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HAYNIE, SAMUEL G.
HAYNIE, SAMUEL G. (1806–1877). Samuel Garner Haynie, physician and mayor of Austin, was born to Reverend John Haynie and Elizabeth Brooks in Knoxville, Tennessee, on April 23, 1806. The family relocated to Tuscumbia, Alabama, where they lived for nearly twenty years before settling in Independence, Washington County, Texas, in 1837. By 1839, Samuel volunteered to suppress the Córdova Rebellion, and settled in Austin, where he practiced medicine. He was a close friend and personal physician of Samuel Houston. His father served as the first Chaplain of the State Legislature of Texas following annexation to the United States. Haynie married Hannah Maria Evans on February 7, 1841. They had three sons and five daughters that lived to adulthood. Haynie was an Odd Fellow and Free Mason. Samuel Haynie represented Travis County in the Republic of Texas Fifth Congress, 1840–42, and in the Second Legislature, 1847. He owned the Austin Drug Store and served as postmaster of Austin from August 15, 1846, to March 14, 1852. He became director of the Sons of Temperance in 1850, and was elected mayor of Austin in 1850 and 1851. Abner Cook designed Haynie an impressive two-story home west of the Capitol that became known as the Haynie-Cook House, and designated with a historical marker in 2010. In 1852, he resigned as mayor, and purchased Baker and Townsend Drug Store before establishing a large mercantile firm, Samuel G. Haynie & Co. with his brother. Haynie was one of two commissioners in charge of the erection of the new Capitol building in 1855. He opposed secession in 1859, and worked as superintendent of the Austin Blind Institute in 1861. The people of Austin elected him mayor again in 1863 and 1864. In 1867 he owned and operated the Avenue Hotel, served as superintendent of the addition to St. David's Episcopal Church in 1870. He graduated from the Medical Department of Soule University at Galveston in 1871, and practiced medicine until his death, on May 20, 1877. Haynie is buried at the Oakwood Cemetery in Travis County.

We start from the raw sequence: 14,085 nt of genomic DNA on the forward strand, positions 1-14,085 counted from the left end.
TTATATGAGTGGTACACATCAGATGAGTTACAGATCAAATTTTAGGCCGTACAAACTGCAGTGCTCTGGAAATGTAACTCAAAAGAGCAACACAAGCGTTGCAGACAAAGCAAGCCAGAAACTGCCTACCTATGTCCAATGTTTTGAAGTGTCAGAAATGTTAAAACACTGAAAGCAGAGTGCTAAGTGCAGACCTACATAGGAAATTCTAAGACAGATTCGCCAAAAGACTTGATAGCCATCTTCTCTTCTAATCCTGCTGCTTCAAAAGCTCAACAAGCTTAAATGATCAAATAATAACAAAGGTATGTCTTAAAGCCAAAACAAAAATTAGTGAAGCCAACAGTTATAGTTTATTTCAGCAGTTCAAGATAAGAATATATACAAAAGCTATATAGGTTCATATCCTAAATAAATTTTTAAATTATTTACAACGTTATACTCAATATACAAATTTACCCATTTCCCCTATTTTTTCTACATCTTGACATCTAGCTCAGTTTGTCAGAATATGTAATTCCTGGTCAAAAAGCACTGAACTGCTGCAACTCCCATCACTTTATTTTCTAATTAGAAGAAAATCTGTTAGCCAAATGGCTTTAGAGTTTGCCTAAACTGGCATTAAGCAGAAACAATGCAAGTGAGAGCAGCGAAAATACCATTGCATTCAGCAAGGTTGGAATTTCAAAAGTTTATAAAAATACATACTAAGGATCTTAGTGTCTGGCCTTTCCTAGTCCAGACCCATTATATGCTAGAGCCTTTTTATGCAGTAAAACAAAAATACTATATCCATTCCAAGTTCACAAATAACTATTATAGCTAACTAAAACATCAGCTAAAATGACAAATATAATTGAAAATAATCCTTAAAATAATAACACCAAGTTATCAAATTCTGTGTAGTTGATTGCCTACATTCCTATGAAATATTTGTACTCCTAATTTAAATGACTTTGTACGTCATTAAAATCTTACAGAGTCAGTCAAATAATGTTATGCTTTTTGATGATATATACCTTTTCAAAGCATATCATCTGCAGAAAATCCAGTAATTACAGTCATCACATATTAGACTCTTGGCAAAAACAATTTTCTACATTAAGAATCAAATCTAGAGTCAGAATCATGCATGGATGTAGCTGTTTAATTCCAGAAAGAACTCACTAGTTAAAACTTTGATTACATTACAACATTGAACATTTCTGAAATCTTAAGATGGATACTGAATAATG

Austin Daily Democratic Statesman, May 22, 1877. Pat Ireland Nixon, The Medical Story of Early Texas, 1528–1853 (Lancaster, Pennsylvania: Lupe Memorial Fund, 1946). Texas House of Representatives, Biographical Directory of the Texan Conventions and Congresses, 1832–1845 (Austin: Book Exchange, 1941). L. Haynie Rossman, A Haynie Genealogy, Their 1650 Virginia Roots, 1839 Texas Trunk, Nine Limbs, Many Branches, Twigs and Some Leaves (Fredericksburg: Radio Post, 1963). Kenneth Hafertepe, Abner Cook: Master Builder on the Texas Frontier (Austin: Texas State Historical Association, 1992).
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The following, adapted from the Chicago Manual of Style, 15th edition, is the preferred citation for this article.Handbook of Texas Online, Rev. by Brett J. Derbes, "HAYNIE, SAMUEL G.," accessed January 16, 2019, http://www.tshaonline.org/handbook/online/articles/fhabp.
Uploaded on June 15, 2010. Modified on November 7, 2017. Published by the Texas State Historical Association.